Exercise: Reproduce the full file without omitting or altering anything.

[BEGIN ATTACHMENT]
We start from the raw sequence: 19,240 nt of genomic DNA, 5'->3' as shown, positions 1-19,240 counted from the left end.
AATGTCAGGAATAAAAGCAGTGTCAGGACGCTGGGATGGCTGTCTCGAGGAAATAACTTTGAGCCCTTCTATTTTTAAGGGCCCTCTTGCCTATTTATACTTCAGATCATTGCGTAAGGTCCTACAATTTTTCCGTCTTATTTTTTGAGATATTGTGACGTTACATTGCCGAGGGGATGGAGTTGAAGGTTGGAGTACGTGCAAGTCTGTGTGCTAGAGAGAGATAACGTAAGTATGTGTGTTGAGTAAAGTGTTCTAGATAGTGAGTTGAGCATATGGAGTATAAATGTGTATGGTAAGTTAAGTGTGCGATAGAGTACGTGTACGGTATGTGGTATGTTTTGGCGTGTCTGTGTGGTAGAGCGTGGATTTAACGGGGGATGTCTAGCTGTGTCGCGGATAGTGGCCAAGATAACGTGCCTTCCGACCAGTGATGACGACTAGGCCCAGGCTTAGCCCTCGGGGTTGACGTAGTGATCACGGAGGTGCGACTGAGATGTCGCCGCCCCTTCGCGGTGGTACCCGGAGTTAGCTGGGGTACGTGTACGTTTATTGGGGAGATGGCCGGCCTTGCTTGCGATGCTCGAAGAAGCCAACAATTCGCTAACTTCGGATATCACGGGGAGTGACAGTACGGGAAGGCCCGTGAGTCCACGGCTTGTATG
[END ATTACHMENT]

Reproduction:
We start from the raw sequence: 19,240 nt of genomic DNA, 5'->3' as shown, positions 1-19,240 counted from the left end.
AATGTCAGGAATAAAAGCAGTGTCAGGACGCTGGGATGGCTGTCTCGAGGAAATAACTTTGAGCCCTTCTATTTTTAAGGGCCCTCTTGCCTATTTATACTTCAGATCATTGCGTAAGGTCCTACAATTTTTCCGTCTTATTTTTTGAGATATTGTGACGTTACATTGCCGAGGGGATGGAGTTGAAGGTTGGAGTACGTGCAAGTCTGTGTGCTAGAGAGAGATAACGTAAGTATGTGTGTTGAGTAAAGTGTTCTAGATAGTGAGTTGAGCATATGGAGTATAAATGTGTATGGTAAGTTAAGTGTGCGATAGAGTACGTGTACGGTATGTGGTATGTTTTGGCGTGTCTGTGTGGTAGAGCGTGGATTTAACGGGGGATGTCTAGCTGTGTCGCGGATAGTGGCCAAGATAACGTGCCTTCCGACCAGTGATGACGACTAGGCCCAGGCTTAGCCCTCGGGGTTGACGTAGTGATCACGGAGGTGCGACTGAGATGTCGCCGCCCCTTCGCGGTGGTACCCGGAGTTAGCTGGGGTACGTGTACGTTTATTGGGGAGATGGCCGGCCTTGCTTGCGATGCTCGAAGAAGCCAACAATTCGCTAACTTCGGATATCACGGGGAGTGACAGTACGGGAAGGCCCGTGAGTCCACGGCTTGTATG